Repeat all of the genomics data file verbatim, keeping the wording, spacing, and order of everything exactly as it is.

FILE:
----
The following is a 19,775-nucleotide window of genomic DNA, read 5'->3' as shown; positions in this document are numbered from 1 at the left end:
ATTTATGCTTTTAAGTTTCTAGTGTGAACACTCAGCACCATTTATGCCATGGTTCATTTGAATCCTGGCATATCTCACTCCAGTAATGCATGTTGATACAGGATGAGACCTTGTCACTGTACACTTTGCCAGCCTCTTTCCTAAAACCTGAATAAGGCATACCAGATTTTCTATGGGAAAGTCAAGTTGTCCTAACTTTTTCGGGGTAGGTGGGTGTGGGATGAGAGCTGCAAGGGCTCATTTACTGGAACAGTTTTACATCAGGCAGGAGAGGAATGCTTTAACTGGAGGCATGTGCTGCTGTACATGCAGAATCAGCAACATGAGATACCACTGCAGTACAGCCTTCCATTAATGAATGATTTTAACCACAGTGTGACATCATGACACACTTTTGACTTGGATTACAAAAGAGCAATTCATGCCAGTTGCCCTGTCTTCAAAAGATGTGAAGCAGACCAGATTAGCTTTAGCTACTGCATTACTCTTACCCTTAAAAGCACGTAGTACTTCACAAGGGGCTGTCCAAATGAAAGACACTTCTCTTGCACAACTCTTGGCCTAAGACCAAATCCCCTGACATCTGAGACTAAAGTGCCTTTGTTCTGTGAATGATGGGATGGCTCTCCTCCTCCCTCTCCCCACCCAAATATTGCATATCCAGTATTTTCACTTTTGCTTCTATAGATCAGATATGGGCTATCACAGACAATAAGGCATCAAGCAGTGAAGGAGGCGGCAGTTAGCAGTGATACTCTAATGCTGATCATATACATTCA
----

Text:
The following is a 19,775-nucleotide window of genomic DNA, read 5'->3' as shown; positions in this document are numbered from 1 at the left end:
ATTTATGCTTTTAAGTTTCTAGTGTGAACACTCAGCACCATTTATGCCATGGTTCATTTGAATCCTGGCATATCTCACTCCAGTAATGCATGTTGATACAGGATGAGACCTTGTCACTGTACACTTTGCCAGCCTCTTTCCTAAAACCTGAATAAGGCATACCAGATTTTCTATGGGAAAGTCAAGTTGTCCTAACTTTTTCGGGGTAGGTGGGTGTGGGATGAGAGCTGCAAGGGCTCATTTACTGGAACAGTTTTACATCAGGCAGGAGAGGAATGCTTTAACTGGAGGCATGTGCTGCTGTACATGCAGAATCAGCAACATGAGATACCACTGCAGTACAGCCTTCCATTAATGAATGATTTTAACCACAGTGTGACATCATGACACACTTTTGACTTGGATTACAAAAGAGCAATTCATGCCAGTTGCCCTGTCTTCAAAAGATGTGAAGCAGACCAGATTAGCTTTAGCTACTGCATTACTCTTACCCTTAAAAGCACGTAGTACTTCACAAGGGGCTGTCCAAATGAAAGACACTTCTCTTGCACAACTCTTGGCCTAAGACCAAATCCCCTGACATCTGAGACTAAAGTGCCTTTGTTCTGTGAATGATGGGATGGCTCTCCTCCTCCCTCTCCCCACCCAAATATTGCATATCCAGTATTTTCACTTTTGCTTCTATAGATCAGATATGGGCTATCACAGACAATAAGGCATCAAGCAGTGAAGGAGGCGGCAGTTAGCAGTGATACTCTAATGCTGATCATATACATTCA